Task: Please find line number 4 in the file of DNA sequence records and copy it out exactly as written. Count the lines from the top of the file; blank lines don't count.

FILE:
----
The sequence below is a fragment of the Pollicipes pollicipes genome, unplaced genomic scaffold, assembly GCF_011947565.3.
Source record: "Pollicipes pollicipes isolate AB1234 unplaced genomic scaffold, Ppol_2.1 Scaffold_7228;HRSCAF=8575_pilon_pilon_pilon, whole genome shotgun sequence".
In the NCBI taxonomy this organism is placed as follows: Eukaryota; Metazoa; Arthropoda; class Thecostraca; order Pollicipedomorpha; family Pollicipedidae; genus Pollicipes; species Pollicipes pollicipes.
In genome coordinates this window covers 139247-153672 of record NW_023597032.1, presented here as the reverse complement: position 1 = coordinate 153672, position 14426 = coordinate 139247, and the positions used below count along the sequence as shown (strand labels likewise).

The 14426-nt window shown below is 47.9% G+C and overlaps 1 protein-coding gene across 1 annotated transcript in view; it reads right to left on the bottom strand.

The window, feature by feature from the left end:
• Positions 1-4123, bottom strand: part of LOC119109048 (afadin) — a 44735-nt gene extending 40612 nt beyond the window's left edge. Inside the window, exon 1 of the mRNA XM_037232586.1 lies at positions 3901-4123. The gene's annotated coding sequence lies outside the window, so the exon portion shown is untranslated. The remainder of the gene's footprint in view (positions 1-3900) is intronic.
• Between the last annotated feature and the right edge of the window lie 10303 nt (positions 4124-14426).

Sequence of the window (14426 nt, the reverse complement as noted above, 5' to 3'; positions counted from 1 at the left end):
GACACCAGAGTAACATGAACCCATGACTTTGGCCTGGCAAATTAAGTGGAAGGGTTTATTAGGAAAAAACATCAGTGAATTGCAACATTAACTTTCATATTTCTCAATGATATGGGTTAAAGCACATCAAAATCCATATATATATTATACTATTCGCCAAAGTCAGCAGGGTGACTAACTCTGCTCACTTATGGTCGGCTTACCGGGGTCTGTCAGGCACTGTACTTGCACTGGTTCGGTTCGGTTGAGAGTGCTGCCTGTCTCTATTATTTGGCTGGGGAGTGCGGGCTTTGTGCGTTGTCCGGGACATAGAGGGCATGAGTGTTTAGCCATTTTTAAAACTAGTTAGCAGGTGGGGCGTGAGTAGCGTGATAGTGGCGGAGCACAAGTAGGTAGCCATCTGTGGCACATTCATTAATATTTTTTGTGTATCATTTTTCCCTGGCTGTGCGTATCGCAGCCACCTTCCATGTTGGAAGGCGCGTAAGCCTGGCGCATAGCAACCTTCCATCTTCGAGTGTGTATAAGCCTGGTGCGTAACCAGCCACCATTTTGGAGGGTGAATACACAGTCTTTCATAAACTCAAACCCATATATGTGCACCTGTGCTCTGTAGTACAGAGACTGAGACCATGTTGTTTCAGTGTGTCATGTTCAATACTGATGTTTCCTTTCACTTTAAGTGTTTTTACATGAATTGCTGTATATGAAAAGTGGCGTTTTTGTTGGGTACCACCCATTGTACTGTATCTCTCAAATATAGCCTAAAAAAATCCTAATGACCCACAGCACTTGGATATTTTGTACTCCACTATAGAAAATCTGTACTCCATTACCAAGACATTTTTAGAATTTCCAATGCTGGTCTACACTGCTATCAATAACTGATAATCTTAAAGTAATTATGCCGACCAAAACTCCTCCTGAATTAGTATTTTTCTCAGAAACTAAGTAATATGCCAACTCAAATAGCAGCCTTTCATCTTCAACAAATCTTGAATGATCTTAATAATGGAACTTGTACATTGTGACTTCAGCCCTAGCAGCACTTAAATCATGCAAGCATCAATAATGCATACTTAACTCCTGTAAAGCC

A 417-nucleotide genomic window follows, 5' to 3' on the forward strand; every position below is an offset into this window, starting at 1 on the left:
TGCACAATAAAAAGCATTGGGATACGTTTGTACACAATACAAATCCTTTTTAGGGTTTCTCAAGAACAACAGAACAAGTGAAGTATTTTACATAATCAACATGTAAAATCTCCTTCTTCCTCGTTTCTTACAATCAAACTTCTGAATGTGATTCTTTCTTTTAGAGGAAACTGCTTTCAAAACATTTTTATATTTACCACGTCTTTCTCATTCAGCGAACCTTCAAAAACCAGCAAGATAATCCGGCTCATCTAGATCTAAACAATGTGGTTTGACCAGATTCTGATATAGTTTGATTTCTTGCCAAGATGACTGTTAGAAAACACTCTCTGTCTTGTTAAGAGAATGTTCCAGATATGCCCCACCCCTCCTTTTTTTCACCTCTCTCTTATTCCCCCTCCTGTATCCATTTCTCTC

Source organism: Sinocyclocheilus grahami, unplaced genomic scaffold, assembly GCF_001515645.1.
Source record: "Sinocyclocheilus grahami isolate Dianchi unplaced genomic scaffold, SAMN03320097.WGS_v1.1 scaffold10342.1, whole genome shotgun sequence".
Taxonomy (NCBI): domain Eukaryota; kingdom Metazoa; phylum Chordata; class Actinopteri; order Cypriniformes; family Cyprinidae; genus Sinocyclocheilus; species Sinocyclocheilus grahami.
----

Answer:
In genome coordinates this window covers 139247-153672 of record NW_023597032.1, presented here as the reverse complement: position 1 = coordinate 153672, position 14426 = coordinate 139247, and the positions used below count along the sequence as shown (strand labels likewise).